How to Get a Second Interview

A second interview means you're a serious candidate, so your goal should be to make that next meeting happen.

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Andrew G. Rosen
It’s the cliffhanger that’s used in countless TV shows and movies: “To be continued...” We already know that the sequel is never as good as the original, but when it comes to searching for a job, that rule doesn’t apply. Part Two has to be better than the original.

When you go on a job interview, your goal is obvious: get the job. But it’s also wise to take a step back and think short-term. If we break the interview process into bite-size pieces, your goal is to get a second interview. Unlike a boxing match, you can afford to let it all hang out in Round One. After all, you’re not guaranteed to see another round. But holding back a little something, a tiny little “to be continued...” of your own, can help you land the second interview.

[See 7 Things Your Interviewer Wants You to Know.]

Here’s a smart strategy for getting asked back for a second interview: Ascertain from the employer the biggest problem you’d help solve in the position. Then, in your thank you letter, include a brief but well thought-out solution. Let the person know that you’d love to arrange a second meeting so you can elaborate on your plan. Of course, you’d better have the goods to back it up when you get called back for a second interview. But piquing the interviewer’s curiosity to learn more is a sure-fire way to get a second interview.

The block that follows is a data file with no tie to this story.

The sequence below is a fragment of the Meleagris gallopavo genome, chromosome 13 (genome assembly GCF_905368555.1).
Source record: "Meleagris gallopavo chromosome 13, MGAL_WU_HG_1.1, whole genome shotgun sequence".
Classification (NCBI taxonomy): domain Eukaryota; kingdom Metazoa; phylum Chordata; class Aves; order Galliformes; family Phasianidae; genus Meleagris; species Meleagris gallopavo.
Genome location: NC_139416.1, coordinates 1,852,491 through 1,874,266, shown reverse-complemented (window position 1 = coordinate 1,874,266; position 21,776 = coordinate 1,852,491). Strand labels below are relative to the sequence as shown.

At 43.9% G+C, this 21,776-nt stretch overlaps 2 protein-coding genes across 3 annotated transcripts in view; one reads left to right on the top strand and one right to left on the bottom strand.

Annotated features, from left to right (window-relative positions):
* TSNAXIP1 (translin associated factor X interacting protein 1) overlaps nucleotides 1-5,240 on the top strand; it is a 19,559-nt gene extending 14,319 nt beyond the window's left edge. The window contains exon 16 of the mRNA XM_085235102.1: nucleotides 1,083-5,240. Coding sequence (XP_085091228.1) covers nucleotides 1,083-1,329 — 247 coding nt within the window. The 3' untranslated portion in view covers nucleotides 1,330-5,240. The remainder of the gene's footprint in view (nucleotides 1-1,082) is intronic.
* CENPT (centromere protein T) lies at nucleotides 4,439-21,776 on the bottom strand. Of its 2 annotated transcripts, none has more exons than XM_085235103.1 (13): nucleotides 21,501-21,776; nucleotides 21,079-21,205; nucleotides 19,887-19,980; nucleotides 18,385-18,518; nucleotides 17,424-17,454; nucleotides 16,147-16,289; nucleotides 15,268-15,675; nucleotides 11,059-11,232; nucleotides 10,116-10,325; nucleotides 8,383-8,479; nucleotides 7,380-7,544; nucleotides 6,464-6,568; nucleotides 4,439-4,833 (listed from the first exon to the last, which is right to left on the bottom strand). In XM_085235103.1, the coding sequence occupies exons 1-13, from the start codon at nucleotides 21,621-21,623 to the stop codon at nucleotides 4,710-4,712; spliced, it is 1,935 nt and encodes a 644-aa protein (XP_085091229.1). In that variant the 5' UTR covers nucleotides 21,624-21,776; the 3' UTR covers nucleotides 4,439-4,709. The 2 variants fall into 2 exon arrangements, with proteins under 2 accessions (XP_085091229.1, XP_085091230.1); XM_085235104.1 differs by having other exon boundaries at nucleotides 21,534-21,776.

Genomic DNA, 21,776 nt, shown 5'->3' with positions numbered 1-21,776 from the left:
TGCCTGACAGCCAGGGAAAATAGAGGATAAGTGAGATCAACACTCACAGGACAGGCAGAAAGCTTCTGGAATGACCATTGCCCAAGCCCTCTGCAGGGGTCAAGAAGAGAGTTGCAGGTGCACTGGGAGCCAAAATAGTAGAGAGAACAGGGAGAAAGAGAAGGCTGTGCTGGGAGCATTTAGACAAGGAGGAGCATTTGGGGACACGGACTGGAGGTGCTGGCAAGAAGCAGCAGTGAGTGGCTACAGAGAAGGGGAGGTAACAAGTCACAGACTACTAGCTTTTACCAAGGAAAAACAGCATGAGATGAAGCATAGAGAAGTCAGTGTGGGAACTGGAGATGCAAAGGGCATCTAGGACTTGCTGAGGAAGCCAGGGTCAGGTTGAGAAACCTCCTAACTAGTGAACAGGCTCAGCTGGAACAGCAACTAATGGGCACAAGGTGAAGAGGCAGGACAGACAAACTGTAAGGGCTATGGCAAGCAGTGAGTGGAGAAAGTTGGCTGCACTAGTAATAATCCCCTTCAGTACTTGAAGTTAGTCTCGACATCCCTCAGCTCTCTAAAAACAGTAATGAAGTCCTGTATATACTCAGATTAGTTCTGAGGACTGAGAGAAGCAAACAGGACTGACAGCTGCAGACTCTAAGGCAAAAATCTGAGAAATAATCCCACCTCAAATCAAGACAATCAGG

Another tactic is to ask for a take-away assignment. Create a situation where you can prove to the employer that you understand the job and have the skills to deliver. Handing in your "homework" also gives you another excuse to follow-up after the thank you letter and keep yourself at the top of the candidate pile. Sharing information on a tool or service that you referenced during your interview is another great way to follow up after an initial interview.

End the interview by asking for details about the company’s hiring process. Mention that you would like a second meeting to learn more about the company and meet other staff members. Stress the importance of the job situation being a long-term match for both parties.

Have strong references? Use them to your advantage. When a potential employer reaches out to your professional network, an offer or second interview opportunity is often imminent. That means if you have great references, you should offer them during the first interview.

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The employer often has three main objectives when calling you back for a second interview: to determine whether you will fit in with the corporate culture of the organization; to have you meet additional staff, likely including your direct boss; and to get assurance that you can do the required tasks.

If a job sounds like a good fit after the second interview, you should end by asking for the job. Come straight out and tell the employer that you want the job and are confident that you’re a good fit for the organization. It sounds overly simplistic, but it never hurts to show your enthusiasm for the position and actually ask for the job.

Here’s to hoping you have a second interview in the near future.

Andrew G. Rosen is the founder and editor of, a career advice blog. He is also the author of How to Quit Your Job.